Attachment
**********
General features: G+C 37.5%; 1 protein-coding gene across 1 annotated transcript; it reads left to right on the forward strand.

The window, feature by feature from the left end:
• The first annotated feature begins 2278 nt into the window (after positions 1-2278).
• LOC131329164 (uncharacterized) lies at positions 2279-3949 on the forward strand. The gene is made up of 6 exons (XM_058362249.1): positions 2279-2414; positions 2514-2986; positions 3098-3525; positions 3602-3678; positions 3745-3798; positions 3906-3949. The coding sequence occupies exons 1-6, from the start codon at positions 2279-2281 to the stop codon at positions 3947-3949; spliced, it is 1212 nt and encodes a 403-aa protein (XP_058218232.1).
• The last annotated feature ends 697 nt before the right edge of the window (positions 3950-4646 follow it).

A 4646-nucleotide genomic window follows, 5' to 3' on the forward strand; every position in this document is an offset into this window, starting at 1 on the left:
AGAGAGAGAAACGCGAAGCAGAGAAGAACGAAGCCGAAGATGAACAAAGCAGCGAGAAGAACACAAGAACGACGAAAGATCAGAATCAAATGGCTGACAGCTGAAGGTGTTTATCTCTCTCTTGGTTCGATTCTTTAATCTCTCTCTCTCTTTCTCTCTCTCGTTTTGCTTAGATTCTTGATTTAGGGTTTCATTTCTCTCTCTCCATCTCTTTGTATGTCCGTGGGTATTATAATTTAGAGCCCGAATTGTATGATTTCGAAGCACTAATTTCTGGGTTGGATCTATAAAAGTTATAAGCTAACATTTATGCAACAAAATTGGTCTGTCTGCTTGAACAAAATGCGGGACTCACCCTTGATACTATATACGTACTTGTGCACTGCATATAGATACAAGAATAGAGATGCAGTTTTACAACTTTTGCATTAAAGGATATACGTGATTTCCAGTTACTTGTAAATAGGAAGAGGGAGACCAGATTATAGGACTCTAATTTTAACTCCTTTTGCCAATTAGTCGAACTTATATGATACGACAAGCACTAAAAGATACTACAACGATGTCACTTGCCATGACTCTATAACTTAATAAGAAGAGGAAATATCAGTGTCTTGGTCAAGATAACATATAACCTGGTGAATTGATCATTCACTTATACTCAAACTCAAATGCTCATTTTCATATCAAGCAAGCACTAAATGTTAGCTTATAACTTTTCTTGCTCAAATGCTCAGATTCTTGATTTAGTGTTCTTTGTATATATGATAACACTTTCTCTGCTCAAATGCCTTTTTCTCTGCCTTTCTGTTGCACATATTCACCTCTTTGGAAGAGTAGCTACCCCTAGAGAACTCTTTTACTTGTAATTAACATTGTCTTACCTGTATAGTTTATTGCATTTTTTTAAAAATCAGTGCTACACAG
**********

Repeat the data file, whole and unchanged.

General features: G+C 37.5%; 1 protein-coding gene across 1 annotated transcript; it reads left to right on the forward strand.

The window, feature by feature from the left end:
• The first annotated feature begins 2278 nt into the window (after positions 1-2278).
• LOC131329164 (uncharacterized) lies at positions 2279-3949 on the forward strand. The gene is made up of 6 exons (XM_058362249.1): positions 2279-2414; positions 2514-2986; positions 3098-3525; positions 3602-3678; positions 3745-3798; positions 3906-3949. The coding sequence occupies exons 1-6, from the start codon at positions 2279-2281 to the stop codon at positions 3947-3949; spliced, it is 1212 nt and encodes a 403-aa protein (XP_058218232.1).
• The last annotated feature ends 697 nt before the right edge of the window (positions 3950-4646 follow it).

A 4646-nucleotide genomic window follows, 5' to 3' on the forward strand; every position in this document is an offset into this window, starting at 1 on the left:
AGAGAGAGAAACGCGAAGCAGAGAAGAACGAAGCCGAAGATGAACAAAGCAGCGAGAAGAACACAAGAACGACGAAAGATCAGAATCAAATGGCTGACAGCTGAAGGTGTTTATCTCTCTCTTGGTTCGATTCTTTAATCTCTCTCTCTCTTTCTCTCTCTCGTTTTGCTTAGATTCTTGATTTAGGGTTTCATTTCTCTCTCTCCATCTCTTTGTATGTCCGTGGGTATTATAATTTAGAGCCCGAATTGTATGATTTCGAAGCACTAATTTCTGGGTTGGATCTATAAAAGTTATAAGCTAACATTTATGCAACAAAATTGGTCTGTCTGCTTGAACAAAATGCGGGACTCACCCTTGATACTATATACGTACTTGTGCACTGCATATAGATACAAGAATAGAGATGCAGTTTTACAACTTTTGCATTAAAGGATATACGTGATTTCCAGTTACTTGTAAATAGGAAGAGGGAGACCAGATTATAGGACTCTAATTTTAACTCCTTTTGCCAATTAGTCGAACTTATATGATACGACAAGCACTAAAAGATACTACAACGATGTCACTTGCCATGACTCTATAACTTAATAAGAAGAGGAAATATCAGTGTCTTGGTCAAGATAACATATAACCTGGTGAATTGATCATTCACTTATACTCAAACTCAAATGCTCATTTTCATATCAAGCAAGCACTAAATGTTAGCTTATAACTTTTCTTGCTCAAATGCTCAGATTCTTGATTTAGTGTTCTTTGTATATATGATAACACTTTCTCTGCTCAAATGCCTTTTTCTCTGCCTTTCTGTTGCACATATTCACCTCTTTGGAAGAGTAGCTACCCCTAGAGAACTCTTTTACTTGTAATTAACATTGTCTTACCTGTATAGTTTATTGCATTTTTTTAAAAATCAGTGCTACACAG